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No fresh polls for DUSU presidency as 2-month period has expired: DU to HC

No fresh polls for DUSU presidency as 2-month period has expired: DU to HC

New Delhi: The Delhi University (DU) on Tuesday ruled out fresh elections for DUSU presidency in the wake of Ankiv Baisoya resigning from the post over furnishing a fake degree, saying the period had already expired. The DU told Delhi High Court Justice Yogesh Khanna that according to the Lyngdoh Committee guidelines, fresh elections can only be held if a post falls vacant within two months of the declaration of results.

Senior advocate P Chidambaram, appearing for NSUI leader Sunny Chillar who has challenged Baisoya's election, said once the degree is found to be fake, the nomination itself becomes void ab-initio and therefore, the two-month period for conducting fresh elections won't apply in this case. Additional Solicitor General (ASG) Pinky Anand, appearing for DU, told the court that the office of Delhi University Students Union (DUSU) president fell vacant on November 14, and the two-month period expired on November 13 as the poll results were declared on September 13.

She said that once the two-month has expired, elections cannot be held and "it is open to DU to declare the DUSU vice president as the president".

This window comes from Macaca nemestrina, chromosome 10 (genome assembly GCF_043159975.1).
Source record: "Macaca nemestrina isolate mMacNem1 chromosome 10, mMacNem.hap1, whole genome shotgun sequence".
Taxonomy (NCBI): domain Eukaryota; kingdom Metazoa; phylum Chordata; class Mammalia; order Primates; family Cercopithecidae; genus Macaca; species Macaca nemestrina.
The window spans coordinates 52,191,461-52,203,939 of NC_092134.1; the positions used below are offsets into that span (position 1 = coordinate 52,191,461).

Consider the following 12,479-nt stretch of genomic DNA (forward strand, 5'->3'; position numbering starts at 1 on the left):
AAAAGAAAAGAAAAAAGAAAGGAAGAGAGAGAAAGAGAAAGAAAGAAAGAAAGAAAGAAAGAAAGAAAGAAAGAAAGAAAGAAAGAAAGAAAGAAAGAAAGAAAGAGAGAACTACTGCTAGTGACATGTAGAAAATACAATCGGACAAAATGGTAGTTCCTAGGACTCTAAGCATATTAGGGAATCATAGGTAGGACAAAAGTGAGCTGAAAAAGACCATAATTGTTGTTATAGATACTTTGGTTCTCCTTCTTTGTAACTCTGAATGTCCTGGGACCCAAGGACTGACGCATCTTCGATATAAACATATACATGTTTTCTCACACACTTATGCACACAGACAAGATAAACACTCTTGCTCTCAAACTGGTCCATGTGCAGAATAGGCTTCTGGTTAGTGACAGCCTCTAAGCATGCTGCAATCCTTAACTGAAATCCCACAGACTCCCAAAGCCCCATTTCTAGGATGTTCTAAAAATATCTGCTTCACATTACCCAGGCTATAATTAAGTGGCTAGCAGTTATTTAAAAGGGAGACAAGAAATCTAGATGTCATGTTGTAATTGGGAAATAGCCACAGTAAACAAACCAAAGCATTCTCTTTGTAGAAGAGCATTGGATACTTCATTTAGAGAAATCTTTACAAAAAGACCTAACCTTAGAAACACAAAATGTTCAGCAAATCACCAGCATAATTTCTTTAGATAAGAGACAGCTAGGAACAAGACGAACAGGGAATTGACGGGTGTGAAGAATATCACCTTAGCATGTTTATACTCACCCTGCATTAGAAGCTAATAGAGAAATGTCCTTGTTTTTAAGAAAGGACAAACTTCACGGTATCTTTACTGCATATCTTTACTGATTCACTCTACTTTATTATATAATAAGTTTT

Chidambaram said the DU should have properly scrutinised Baisoya's certificates at the time of admission and while accepting his nomination.

"They should have carried out the verification sooner," he said and added that the issue of fake degree was brought to the varsity's notice much earlier.

"Even if I don't attribute motive, I will attribute lethargy and tardiness," Chidambaram said referring to how the DU "dragged" the verification process. "He (Baisoya) should never have been nominated. Fresh elections should be held," the senior lawyer said.

During the hearing, the ASG said that action was taken against Baisoya on November 14 after receiving a letter from the Thiruvalluvar University confirming that his bachelor's degree was fake. After hearing both the sides, the court reserved its order.



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